Capturing the moment on safari
With beautiful light, inspiring landscapes and glorious wildlife, a safari trip is a photographer's dream. Here's how to make the most of your precious time in the bush.
Whether you’re a beginner or a seasoned snapper, you’re sure to be thrilled by the photographic opportunities a safari presents. But while it’s perfectly possible to grab amazing images almost by accident, the best shots require a little planning.
If you’re striving for excellence, book a safari led by a photography expert, perhaps staying at a lodge where the vehicles are specially modified and there’s camera and computer equipment to borrow. Great Plains safari camps, for example, have excellent Wild Studio workshops in Kenya and Botswana.
If you’d rather go it alone, make ‘right place, right time’ your mantra. Top wildlife photographers target particular species, seeking out their habitat and timing their travels to catch seasonal activity.
Perhaps you’ve always dreamed of setting up a tripod on Namibia’s sweeping dunes or East Africa’s magnificent grasslands. For landscapes, it’s best to travel when the air is clear, choosing locations where you can get out and walk.
When photographing people, the staff at camps and lodges are often delighted to smile for the camera, but the best way to approach people in villages and rural areas is to enlist a local guide who can make introductions and ask for permission before you take their photo.
Location, location, location
If you’ve narrowed it down to a country or region with great photo potential, how do you choose where to stay and what to do?
Consider whether you’d prefer the iconic sights of a national park, the exclusive feel of a private reserve, or both. Take Etosha in Namibia, for example. For a real adventure, you could hire a 4x4 and self-drive through Etosha National Park, spending as much time as you like at each viewpoint. Alternatively, you could explore the park on guided game drives from a nearby lodge. Letting someone else drive allows you to concentrate on taking pictures, plus you’ll get the benefit of your guide’s expertise.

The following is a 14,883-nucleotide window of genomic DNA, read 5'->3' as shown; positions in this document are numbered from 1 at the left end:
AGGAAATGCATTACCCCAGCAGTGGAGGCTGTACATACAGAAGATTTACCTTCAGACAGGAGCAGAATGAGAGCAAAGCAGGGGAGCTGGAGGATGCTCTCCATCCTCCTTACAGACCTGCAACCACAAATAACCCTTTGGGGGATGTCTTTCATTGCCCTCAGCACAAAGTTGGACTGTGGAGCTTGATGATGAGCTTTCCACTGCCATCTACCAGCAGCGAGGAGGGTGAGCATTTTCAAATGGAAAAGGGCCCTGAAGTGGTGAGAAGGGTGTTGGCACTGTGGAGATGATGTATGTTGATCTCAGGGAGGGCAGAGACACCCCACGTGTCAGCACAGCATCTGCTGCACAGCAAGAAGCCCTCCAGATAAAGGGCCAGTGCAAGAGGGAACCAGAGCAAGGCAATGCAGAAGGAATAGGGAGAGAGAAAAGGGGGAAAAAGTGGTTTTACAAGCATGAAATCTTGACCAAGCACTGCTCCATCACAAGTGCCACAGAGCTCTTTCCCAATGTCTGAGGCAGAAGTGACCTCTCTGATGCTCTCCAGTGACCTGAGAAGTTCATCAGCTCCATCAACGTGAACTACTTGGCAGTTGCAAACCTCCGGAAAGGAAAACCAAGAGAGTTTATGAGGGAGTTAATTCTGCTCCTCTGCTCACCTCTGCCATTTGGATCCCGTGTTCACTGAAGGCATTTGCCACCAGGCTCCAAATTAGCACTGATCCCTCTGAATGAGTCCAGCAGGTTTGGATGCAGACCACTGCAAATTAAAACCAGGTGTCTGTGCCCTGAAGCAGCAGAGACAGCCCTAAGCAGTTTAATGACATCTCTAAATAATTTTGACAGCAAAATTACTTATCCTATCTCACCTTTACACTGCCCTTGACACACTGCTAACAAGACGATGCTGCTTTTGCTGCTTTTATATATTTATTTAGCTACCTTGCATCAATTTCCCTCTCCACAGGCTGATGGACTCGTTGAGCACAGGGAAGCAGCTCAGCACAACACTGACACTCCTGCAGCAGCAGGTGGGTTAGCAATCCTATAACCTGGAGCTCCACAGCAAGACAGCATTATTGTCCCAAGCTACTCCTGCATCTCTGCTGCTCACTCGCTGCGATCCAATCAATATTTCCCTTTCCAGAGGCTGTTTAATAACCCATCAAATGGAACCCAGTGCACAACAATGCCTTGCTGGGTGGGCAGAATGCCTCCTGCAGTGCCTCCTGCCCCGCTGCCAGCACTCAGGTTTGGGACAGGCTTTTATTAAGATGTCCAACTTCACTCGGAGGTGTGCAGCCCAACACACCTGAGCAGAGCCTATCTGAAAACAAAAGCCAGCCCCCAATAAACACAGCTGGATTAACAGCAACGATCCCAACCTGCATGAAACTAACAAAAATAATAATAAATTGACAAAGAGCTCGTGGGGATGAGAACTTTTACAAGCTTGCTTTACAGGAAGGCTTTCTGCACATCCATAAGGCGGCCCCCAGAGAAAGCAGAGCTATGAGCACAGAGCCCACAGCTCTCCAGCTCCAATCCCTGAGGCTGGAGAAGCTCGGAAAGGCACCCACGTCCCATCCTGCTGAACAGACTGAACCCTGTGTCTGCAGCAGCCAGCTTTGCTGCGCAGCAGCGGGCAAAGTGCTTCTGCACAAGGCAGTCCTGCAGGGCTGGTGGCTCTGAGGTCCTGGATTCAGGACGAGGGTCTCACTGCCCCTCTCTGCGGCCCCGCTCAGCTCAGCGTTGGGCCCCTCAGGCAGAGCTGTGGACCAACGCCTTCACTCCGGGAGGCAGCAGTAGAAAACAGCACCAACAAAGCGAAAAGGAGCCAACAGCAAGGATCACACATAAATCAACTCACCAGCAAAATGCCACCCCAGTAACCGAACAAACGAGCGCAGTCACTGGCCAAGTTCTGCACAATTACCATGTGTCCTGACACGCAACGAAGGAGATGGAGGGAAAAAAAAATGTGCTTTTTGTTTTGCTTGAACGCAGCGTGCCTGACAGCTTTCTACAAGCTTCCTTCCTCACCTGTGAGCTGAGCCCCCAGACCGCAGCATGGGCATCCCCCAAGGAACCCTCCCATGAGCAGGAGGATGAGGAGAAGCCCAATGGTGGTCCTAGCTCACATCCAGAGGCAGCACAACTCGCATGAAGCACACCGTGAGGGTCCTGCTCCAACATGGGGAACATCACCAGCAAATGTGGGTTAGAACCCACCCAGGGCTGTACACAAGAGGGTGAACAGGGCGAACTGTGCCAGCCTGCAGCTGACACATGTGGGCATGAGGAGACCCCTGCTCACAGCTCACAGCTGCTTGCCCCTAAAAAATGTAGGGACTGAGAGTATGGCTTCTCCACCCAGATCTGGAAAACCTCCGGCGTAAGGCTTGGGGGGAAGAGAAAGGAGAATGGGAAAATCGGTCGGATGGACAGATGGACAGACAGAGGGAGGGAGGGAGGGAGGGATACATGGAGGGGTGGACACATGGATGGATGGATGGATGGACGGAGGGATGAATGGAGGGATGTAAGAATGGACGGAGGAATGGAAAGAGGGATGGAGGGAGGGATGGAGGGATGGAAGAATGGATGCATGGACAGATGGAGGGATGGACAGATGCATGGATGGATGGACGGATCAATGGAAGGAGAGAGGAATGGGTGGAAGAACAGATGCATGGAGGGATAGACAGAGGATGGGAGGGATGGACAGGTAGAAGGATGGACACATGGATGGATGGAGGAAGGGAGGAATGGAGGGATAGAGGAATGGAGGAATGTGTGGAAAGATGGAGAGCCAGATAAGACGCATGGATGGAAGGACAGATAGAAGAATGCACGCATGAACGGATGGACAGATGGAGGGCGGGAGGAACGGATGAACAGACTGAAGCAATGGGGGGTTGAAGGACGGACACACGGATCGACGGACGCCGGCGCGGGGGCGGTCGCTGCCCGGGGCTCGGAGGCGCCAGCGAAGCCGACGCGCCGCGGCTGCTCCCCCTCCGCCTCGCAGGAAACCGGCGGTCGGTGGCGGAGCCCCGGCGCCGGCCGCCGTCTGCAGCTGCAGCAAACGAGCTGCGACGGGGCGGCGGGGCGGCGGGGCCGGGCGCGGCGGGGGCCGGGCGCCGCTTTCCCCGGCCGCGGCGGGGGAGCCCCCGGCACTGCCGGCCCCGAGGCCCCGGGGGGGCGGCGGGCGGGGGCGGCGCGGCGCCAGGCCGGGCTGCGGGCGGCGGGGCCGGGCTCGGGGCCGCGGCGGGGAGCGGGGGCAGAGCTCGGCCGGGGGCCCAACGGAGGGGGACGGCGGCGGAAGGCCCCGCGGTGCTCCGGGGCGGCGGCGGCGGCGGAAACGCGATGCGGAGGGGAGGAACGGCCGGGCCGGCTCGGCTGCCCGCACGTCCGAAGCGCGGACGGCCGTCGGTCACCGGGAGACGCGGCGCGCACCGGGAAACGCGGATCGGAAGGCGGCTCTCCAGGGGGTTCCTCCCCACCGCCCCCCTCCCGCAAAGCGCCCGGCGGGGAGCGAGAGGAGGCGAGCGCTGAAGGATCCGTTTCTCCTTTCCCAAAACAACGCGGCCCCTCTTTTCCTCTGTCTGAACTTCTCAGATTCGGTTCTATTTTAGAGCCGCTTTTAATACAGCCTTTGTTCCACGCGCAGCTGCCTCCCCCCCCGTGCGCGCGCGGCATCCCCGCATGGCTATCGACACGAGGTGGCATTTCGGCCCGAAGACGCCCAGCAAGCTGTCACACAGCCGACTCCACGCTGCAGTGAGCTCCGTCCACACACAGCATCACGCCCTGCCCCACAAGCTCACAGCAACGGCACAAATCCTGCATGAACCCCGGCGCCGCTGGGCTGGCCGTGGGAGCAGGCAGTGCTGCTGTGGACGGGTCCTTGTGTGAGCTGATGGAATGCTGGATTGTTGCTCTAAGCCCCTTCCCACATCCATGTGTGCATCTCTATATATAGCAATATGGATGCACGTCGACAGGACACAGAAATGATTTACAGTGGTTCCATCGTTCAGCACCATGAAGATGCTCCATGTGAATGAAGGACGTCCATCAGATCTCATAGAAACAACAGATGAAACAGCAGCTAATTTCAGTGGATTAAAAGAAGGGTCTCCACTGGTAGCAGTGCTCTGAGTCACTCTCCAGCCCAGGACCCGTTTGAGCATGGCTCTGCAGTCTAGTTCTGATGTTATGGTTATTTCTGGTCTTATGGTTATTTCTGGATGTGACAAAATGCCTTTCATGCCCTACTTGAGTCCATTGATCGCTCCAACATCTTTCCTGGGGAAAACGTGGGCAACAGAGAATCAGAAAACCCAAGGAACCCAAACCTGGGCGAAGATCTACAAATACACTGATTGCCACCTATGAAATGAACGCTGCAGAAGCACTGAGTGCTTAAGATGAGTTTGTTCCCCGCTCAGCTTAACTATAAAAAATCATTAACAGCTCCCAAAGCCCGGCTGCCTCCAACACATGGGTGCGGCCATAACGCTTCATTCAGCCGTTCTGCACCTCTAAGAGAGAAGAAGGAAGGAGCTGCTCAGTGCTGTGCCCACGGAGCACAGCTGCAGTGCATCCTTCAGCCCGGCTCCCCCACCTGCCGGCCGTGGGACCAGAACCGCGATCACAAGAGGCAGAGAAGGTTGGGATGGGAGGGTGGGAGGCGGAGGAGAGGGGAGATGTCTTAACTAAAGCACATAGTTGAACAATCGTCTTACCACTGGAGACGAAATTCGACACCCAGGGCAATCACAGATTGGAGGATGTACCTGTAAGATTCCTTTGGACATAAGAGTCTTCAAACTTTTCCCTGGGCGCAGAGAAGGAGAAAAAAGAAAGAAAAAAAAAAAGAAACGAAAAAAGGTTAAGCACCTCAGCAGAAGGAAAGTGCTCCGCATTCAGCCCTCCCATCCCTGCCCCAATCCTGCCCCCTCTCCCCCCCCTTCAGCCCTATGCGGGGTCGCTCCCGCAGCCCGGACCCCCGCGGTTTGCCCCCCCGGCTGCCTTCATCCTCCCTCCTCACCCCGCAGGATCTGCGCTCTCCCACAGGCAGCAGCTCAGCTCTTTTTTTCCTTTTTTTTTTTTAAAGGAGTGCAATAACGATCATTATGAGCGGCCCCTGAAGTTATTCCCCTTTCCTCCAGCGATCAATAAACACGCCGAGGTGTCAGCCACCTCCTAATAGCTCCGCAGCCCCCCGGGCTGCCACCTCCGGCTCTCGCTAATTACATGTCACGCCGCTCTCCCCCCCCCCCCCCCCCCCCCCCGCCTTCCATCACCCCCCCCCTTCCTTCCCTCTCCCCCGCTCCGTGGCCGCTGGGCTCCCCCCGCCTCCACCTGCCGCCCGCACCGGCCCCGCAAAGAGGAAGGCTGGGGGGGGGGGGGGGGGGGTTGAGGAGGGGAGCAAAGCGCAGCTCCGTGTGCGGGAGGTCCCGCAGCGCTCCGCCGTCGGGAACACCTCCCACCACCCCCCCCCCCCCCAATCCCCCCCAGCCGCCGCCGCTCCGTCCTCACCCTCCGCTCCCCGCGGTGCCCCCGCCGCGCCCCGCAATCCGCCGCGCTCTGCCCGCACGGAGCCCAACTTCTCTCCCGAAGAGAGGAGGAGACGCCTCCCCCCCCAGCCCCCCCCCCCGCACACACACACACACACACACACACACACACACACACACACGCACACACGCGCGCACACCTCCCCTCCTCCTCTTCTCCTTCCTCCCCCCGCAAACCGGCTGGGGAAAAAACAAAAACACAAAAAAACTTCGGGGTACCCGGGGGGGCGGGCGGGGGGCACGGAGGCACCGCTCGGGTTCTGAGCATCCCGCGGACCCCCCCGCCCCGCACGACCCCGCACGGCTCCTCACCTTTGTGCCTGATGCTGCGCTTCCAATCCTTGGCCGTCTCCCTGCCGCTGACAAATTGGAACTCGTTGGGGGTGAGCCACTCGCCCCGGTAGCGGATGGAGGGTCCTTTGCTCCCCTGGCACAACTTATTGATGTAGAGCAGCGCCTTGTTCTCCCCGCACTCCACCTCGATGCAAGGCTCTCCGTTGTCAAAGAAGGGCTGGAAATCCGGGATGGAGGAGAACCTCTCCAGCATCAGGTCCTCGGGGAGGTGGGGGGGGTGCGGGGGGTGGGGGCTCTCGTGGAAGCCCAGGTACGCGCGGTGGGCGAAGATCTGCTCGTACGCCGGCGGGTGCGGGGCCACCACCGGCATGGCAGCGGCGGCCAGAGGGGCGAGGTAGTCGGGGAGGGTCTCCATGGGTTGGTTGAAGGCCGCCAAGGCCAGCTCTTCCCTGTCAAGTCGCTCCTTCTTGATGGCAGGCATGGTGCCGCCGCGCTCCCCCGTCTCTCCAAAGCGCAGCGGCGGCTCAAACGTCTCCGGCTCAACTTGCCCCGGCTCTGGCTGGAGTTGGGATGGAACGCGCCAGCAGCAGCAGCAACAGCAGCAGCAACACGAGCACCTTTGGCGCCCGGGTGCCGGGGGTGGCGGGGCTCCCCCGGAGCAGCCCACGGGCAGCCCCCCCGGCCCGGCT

For a truly peaceful and flexible option, allow some time in a private reserve such as Etosha Heights. This is adjacent to the national park and shares its wildlife population, but has fewer vehicles. Although self-driving isn’t allowed, park restrictions don’t apply. Night drives are permitted and you can get out of your vehicle for bush breakfasts, nature walks, sundowners or just to set up a shot.
By all means take plenty of photos – but don’t get so fixated on your photography that you miss other aspects of the experience. Sometimes it’s wonderful to put the camera down, close your eyes and just listen.
Hide yourself away
If you picture a photo hide, perhaps you imagine a simple shed, or a small, well-camouflaged tent. Think again. In Africa, more and more safari lodges and camps are installing hides which are so comfortable and perfectly positioned, you’ll never want to leave. Even the most modest hides are more imaginative and elaborate than those found in British wildlife reserves.
An African hide must be sturdy. In many reserves, elephant-proofing is essential, so some are multi-level timber buildings, as solid as any lodge. Others are crafted out of old shipping containers – a clever exercise in upcycling. They have to be suitable for long sessions, so comfortable seating, mini-libraries and cool boxes stocked with drinks and snacks are the norm. Some, particularly the remotest hides in areas known for leopard, elephant and rhino, even have washrooms and bunks.
There’s an exceptionally well-equipped hide beside a natural waterhole at Safarihoek Lodge in Etosha Heights. You can go down there at any time – even after dark, when the waterhole is spotlit. This is a fantastic opportunity to photograph rhino at their most active, something that until recently was the sole preserve of zoologists and professional filmmakers.
When you’re in a hide, take time to sit quietly, absorb the peaceful atmosphere and connect with your surroundings. Take a break from the rush. Good photos will come naturally.
Trip ideas for safaris in Africa
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